# Source file src/math/big/example_rat_test.go

```     1  // Copyright 2015 The Go Authors. All rights reserved.
2  // Use of this source code is governed by a BSD-style
4
5  package big_test
6
7  import (
8  	"fmt"
9  	"math/big"
10  )
11
12  // Use the classic continued fraction for e
13  //     e = [1; 0, 1, 1, 2, 1, 1, ... 2n, 1, 1, ...]
14  // i.e., for the nth term, use
15  //     1          if   n mod 3 != 1
16  //  (n-1)/3 * 2   if   n mod 3 == 1
17  func recur(n, lim int64) *big.Rat {
18  	term := new(big.Rat)
19  	if n%3 != 1 {
20  		term.SetInt64(1)
21  	} else {
22  		term.SetInt64((n - 1) / 3 * 2)
23  	}
24
25  	if n > lim {
26  		return term
27  	}
28
29  	// Directly initialize frac as the fractional
30  	// inverse of the result of recur.
31  	frac := new(big.Rat).Inv(recur(n+1, lim))
32
34  }
35
36  // This example demonstrates how to use big.Rat to compute the
37  // first 15 terms in the sequence of rational convergents for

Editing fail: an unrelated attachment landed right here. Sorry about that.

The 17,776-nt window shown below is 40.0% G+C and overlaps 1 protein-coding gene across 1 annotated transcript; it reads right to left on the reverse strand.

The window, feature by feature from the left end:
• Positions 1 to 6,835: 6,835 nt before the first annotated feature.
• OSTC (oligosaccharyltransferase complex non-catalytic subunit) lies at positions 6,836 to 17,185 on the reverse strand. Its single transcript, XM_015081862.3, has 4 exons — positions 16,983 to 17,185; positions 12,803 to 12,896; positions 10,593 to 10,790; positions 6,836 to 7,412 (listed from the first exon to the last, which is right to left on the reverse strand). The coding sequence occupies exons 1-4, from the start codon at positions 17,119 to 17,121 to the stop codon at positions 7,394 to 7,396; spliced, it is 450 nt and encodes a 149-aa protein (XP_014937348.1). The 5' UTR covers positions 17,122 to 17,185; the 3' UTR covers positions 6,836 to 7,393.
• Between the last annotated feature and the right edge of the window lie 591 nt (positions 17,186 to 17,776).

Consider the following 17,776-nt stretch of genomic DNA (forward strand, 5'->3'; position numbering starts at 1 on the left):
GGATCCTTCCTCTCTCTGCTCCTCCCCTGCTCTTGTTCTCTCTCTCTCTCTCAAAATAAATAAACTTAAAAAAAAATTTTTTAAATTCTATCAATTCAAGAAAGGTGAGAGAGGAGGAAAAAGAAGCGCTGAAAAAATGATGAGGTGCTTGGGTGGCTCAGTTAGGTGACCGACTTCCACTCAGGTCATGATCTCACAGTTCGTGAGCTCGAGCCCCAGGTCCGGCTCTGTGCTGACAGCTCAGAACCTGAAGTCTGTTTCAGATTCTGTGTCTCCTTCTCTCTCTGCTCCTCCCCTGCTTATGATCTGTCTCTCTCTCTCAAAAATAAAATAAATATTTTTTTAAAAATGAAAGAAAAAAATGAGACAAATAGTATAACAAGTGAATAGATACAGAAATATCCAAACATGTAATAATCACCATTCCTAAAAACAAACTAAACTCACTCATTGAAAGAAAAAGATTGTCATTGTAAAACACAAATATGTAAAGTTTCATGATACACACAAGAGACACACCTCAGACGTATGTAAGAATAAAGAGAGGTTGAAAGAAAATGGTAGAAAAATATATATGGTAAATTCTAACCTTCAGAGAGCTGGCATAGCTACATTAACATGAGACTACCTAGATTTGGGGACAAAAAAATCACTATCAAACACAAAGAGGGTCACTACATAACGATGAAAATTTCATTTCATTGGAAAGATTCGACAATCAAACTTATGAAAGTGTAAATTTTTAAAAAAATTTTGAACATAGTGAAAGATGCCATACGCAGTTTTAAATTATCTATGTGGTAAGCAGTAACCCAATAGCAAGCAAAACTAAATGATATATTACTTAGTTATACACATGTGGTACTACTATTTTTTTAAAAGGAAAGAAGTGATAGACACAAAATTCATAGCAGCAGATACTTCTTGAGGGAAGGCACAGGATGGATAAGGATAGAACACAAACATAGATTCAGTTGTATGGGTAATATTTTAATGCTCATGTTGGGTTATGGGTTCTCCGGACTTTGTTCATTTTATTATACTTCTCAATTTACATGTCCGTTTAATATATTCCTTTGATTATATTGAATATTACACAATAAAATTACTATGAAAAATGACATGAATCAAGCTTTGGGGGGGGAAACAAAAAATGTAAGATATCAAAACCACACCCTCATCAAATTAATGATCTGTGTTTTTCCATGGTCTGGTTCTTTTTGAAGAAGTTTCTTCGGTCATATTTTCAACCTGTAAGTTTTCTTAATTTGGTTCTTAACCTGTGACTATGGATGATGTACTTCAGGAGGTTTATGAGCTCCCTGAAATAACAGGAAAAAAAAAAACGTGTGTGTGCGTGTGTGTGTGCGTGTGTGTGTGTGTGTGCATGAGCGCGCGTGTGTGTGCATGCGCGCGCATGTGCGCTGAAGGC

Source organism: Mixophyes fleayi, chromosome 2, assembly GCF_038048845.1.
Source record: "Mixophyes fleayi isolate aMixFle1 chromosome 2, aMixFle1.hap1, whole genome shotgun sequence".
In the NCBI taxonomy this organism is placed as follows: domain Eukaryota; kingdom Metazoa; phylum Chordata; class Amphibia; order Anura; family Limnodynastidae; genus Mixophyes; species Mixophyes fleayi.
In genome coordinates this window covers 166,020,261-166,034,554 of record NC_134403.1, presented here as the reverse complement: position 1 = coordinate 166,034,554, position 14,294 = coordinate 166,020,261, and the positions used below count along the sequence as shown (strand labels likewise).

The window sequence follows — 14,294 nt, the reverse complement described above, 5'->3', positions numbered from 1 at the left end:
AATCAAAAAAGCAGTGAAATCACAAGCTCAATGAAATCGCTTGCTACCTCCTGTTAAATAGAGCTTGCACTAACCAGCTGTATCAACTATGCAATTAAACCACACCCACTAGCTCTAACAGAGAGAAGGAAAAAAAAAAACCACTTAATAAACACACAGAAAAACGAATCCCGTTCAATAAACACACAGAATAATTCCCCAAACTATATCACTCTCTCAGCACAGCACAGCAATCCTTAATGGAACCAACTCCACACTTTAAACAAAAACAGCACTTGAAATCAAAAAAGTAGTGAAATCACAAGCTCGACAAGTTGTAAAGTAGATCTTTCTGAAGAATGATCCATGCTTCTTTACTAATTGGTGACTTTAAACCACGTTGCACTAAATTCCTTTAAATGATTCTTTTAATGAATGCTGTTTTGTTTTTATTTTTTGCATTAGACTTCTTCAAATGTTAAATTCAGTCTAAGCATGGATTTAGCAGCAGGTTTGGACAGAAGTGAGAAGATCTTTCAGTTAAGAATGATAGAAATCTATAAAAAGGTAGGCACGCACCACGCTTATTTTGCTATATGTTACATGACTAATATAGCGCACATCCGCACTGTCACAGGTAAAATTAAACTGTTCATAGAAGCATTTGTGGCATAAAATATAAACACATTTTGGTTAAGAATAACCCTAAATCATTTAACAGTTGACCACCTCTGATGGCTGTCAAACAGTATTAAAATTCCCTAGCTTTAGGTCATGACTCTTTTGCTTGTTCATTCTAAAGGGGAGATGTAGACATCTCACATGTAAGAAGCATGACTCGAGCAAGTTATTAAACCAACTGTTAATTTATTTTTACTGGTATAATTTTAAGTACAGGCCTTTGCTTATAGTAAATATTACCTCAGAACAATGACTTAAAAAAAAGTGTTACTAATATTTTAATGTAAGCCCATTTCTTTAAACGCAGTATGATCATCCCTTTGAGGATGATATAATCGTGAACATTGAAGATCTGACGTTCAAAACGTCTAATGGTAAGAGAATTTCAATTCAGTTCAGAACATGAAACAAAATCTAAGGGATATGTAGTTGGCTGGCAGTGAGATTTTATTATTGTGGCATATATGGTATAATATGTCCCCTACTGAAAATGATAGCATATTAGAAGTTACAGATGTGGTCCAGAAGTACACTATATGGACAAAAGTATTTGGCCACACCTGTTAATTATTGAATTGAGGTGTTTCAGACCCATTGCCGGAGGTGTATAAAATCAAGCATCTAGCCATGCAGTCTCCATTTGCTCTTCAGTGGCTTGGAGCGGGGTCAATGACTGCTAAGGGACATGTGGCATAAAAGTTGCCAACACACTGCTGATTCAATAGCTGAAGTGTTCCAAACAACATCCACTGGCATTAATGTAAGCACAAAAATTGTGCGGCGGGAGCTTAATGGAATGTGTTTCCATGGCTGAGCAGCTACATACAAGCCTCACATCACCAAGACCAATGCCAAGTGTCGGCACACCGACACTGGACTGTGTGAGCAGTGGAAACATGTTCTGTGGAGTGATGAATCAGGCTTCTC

38  // the constant e (base of natural logarithm).
39  func Example_eConvergents() {
40  	for i := 1; i <= 15; i++ {
41  		r := recur(0, int64(i))
42
43  		// Print r both as a fraction and as a floating-point number.
44  		// Since big.Rat implements fmt.Formatter, we can use %-13s to
45  		// get a left-aligned string representation of the fraction.
46  		fmt.Printf("%-13s = %s\n", r, r.FloatString(8))
47  	}
48
49  	// Output:
50  	// 2/1           = 2.00000000
51  	// 3/1           = 3.00000000
52  	// 8/3           = 2.66666667
53  	// 11/4          = 2.75000000
54  	// 19/7          = 2.71428571
55  	// 87/32         = 2.71875000
56  	// 106/39        = 2.71794872
57  	// 193/71        = 2.71830986
58  	// 1264/465      = 2.71827957
59  	// 1457/536      = 2.71828358
60  	// 2721/1001     = 2.71828172
61  	// 23225/8544    = 2.71828184
62  	// 25946/9545    = 2.71828182
63  	// 49171/18089   = 2.71828183
64  	// 517656/190435 = 2.71828183
65  }
66
```

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